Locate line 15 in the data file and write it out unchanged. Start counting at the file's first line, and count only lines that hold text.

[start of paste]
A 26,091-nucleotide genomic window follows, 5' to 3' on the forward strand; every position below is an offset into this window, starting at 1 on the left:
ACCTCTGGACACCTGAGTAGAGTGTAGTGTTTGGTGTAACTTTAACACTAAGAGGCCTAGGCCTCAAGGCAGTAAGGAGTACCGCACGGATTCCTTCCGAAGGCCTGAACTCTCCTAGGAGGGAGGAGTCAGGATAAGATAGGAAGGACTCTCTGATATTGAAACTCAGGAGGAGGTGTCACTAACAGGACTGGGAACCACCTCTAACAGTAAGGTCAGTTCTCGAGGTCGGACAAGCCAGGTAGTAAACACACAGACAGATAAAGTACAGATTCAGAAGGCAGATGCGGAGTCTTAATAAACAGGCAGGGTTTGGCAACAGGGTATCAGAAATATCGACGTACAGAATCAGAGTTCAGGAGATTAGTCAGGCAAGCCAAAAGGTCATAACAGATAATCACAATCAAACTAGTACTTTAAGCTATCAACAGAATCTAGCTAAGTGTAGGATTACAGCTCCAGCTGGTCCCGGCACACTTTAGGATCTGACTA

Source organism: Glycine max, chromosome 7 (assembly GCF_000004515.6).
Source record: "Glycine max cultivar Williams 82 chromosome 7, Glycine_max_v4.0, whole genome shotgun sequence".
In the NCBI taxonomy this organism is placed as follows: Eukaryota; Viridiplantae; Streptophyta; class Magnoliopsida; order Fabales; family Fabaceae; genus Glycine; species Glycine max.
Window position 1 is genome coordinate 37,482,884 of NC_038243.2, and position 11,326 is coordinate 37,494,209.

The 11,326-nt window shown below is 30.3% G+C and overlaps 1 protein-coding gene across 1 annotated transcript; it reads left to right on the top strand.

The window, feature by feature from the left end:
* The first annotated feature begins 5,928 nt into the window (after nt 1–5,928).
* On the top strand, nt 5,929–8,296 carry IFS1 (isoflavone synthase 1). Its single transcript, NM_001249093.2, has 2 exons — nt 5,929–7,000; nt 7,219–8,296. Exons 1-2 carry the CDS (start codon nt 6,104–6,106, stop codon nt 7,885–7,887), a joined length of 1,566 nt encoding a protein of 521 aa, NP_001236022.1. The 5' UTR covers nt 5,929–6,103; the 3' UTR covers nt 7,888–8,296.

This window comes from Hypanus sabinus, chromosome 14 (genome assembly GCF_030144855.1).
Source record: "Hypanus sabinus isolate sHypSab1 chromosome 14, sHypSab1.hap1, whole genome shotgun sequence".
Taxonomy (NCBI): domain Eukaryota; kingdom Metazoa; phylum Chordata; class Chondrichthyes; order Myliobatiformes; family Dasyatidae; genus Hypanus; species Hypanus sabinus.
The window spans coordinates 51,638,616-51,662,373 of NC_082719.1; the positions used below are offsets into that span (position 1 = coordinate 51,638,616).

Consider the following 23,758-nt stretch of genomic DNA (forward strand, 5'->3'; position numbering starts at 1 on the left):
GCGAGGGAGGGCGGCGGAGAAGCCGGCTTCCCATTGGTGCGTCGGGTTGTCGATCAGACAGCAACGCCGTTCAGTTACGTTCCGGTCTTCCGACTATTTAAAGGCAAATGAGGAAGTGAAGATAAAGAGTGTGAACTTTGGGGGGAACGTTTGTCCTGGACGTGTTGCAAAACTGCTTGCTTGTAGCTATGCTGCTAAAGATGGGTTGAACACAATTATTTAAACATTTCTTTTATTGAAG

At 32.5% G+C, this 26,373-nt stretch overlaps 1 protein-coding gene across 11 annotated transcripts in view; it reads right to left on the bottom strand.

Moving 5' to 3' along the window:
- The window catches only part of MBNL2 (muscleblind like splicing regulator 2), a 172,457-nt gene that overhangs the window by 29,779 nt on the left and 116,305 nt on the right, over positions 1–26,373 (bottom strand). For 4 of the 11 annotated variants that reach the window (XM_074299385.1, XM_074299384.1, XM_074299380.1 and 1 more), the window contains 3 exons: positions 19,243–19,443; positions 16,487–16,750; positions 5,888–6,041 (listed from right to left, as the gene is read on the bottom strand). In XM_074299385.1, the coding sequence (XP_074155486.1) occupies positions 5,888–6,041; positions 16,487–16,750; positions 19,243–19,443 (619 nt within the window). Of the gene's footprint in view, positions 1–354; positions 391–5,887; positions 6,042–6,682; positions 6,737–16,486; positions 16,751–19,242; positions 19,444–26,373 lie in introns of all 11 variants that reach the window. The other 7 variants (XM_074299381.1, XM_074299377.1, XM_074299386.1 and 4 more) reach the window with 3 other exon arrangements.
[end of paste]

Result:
Consider the following 23,758-nt stretch of genomic DNA (forward strand, 5'->3'; position numbering starts at 1 on the left):